Geriatric social work is an area of social work focused on the needs of aging and older adults. Social workers can help their clients connect with services they may find useful in addition to identifying elder abuse, assisting with legal matters, and advocating for older adults at policy meetings and other events. People interested in this field will need to receive training in social work to get certified, as well as take additional coursework to learn about the needs of older adults.
Aging and older people often experience social isolation for a number of reasons, including no longer being in the workplace, losing friends and family, and having trouble adapting to social changes like increasing reliance on unfamiliar technology. Many also have health problems, some of which can interfere with their ability to interact socially. These can include issues like dementia, mobility impairments, and chronic illnesses. Such problems can make older adults more vulnerable to issues like fraud, abuse, and discrimination. Geriatric social work addresses these issues by watching out for the welfare of the aging population.
In geriatric social work, social workers identify the needs of older adults and work to address them. They may meet clients through referrals or direct approaches. Each client receives a careful evaluation to determine what kinds of services she might benefit from. These could include anything from food stamps to help with food costs to physical therapy to improve mobility after a fall or injury. Geriatric social workers may visit private homes as well as nursing facilities to make sure older adults are not living in dangerous or unhealthy situations, and can authorize the hiring of aides to help adults who need assistance to complete daily tasks.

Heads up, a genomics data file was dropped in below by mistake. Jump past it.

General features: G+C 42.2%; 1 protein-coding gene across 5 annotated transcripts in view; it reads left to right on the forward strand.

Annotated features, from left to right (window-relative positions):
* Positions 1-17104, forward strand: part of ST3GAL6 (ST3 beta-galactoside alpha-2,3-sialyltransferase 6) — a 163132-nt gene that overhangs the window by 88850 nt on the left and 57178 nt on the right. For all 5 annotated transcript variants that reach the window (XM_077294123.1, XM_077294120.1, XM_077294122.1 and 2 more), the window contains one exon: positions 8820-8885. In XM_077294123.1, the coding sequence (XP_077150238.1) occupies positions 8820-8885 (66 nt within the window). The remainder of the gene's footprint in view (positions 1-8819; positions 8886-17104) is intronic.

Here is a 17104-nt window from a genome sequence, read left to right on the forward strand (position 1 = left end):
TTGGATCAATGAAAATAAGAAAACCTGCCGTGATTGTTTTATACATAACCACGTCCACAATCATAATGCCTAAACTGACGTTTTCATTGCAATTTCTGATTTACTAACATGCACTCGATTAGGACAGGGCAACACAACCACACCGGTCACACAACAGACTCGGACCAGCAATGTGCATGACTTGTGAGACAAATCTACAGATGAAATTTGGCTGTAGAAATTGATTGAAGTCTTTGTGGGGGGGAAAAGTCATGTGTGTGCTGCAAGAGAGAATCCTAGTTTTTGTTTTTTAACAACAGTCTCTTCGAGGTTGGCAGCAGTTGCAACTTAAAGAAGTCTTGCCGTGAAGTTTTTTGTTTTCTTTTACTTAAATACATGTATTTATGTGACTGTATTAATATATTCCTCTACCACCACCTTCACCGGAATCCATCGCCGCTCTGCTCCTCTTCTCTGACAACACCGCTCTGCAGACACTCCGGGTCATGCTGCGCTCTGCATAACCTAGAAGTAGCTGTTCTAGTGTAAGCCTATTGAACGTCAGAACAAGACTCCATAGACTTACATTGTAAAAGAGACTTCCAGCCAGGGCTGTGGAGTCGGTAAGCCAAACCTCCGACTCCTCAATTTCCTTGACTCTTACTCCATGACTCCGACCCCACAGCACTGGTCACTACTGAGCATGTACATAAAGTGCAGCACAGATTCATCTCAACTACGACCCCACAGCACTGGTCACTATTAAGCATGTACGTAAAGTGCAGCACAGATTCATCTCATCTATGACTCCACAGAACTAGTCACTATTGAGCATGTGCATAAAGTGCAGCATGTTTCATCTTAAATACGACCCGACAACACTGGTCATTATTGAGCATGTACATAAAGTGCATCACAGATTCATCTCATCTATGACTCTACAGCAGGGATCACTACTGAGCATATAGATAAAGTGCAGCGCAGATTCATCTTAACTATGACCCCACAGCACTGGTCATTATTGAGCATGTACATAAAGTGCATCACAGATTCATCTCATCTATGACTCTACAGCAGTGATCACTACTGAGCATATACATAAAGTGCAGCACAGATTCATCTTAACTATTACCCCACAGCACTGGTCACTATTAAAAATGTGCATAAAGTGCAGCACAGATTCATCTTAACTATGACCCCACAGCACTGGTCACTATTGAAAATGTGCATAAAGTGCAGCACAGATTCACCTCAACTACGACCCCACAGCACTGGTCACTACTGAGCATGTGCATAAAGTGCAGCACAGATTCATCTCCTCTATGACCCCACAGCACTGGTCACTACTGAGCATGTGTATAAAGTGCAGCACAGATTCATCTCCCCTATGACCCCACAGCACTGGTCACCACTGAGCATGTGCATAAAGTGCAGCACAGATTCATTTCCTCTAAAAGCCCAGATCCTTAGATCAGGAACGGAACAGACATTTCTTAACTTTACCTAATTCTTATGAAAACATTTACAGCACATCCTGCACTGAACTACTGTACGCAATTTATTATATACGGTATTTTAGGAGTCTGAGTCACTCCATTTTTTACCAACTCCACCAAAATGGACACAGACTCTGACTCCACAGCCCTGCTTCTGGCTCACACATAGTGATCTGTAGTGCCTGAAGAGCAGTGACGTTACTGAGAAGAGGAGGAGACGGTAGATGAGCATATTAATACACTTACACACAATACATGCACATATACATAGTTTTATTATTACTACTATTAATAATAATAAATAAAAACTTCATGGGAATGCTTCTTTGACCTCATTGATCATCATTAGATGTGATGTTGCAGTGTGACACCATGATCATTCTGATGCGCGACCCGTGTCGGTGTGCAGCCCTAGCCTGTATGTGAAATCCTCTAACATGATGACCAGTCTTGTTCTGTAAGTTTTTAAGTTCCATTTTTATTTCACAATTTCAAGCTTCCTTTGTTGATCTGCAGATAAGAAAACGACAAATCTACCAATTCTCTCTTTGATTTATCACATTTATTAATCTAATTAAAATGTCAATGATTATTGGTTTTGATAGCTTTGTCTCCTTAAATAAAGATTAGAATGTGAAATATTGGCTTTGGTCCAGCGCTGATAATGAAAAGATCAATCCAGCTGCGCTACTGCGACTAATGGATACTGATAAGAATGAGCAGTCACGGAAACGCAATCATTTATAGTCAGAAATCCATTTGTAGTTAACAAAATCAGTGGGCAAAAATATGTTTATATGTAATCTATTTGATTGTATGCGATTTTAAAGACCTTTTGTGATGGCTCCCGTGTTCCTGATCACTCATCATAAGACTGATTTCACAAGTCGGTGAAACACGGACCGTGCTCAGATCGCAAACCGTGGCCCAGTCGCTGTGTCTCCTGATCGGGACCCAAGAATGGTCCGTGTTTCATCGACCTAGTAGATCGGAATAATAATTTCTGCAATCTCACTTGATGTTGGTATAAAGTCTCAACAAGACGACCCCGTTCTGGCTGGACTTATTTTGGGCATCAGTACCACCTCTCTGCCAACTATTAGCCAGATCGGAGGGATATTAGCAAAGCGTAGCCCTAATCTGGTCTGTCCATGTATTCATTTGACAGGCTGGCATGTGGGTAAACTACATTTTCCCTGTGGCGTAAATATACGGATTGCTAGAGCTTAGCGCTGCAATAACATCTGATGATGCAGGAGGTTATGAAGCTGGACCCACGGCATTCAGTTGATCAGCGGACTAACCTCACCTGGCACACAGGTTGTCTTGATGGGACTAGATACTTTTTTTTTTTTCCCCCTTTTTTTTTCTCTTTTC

Cases of suspected elder abuse usually result in a call to a geriatric social worker. He will interview the subject to collect more information and will participate in an investigation to determine if abuse is occurring. This can include going to court to get restraining orders, moving an older adult to a safer environment, and testifying in elder abuse cases, both civil and criminal. A specialist in geriatric social work has training in identifying signs of abuse and interviewing people who may be experiencing abuse.
Part of geriatric social work can also involve increasing engagement between older adults and their communities. This can include things like working with senior centers to host events, connecting volunteers like high school students with people who may want companionship, and promoting inclusion of aging members of the community at events.